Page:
On this episode of Safety of Work, we dig into the question of whether individual blame lessens the ability to learn from failure. This was a special request and we are excited to discuss the relationship between learning and designing culpability for accidents. Specifically, we discuss the safety community’s willingness to talk about blame.
This is a particularly controversial topic, so we are going to attempt to be as neutral as possible. We refer to the sources, A Review of Literature: Individual Blame vs. Organizational Function logics in Accident Analysis and Antecedents and Consequences of Organizational Silence to help frame our discussion.
- Accountability in regards to safety in the workplace.
- The papers referenced are commentaries, instead of studies.
- Policy shifting to no-blame reporting systems.
- A Tale of Two Stories gives two narrative perspectives on one incident.
- Employee voice.
- A climate of voice vs. a climate of silence.
- Creating communication opportunities.
- How blame can be a default.
- Practical takeaways from the discussion.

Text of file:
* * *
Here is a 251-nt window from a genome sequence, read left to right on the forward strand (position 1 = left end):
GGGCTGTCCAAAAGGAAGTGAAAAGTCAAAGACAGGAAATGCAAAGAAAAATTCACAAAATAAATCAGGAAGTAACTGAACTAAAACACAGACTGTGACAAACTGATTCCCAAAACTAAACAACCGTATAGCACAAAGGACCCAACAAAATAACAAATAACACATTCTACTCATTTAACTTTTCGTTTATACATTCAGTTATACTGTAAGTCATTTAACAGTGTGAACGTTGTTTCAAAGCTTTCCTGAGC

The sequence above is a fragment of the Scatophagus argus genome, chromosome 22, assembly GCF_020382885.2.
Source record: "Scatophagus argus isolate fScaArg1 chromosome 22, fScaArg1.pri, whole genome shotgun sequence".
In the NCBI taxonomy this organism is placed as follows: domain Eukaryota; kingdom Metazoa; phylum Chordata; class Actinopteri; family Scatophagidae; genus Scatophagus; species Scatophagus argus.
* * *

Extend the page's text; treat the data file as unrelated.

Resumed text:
“ ‘Employee voice’ covers a whole range of behaviors that people can do in organizations that are discretionary.”
“Ironically, when they spoke to a number of managers…as part of the study, managers believed they were encouraging employees to speak up, but on the other hand, they’re employing all sorts of informal tactics to silence this dissent.”
“There’s so many broader forces in their organization that are seeking resolution…that if you enable an approach where an individual can be blamed, then I think that will be the dominant logic in your investigation…”
Catino, M. (2008). A Review of Literature: Individual Blame vs. Organizational Function logics in Accident Analysis Journal of Contingencies and Crisis Management, 16(1), 53-62.
Vakola, M., & Bouradas, D. (2005). Antecedents and Consequences of Organizational Silence an empirical investigation. Employee Relations.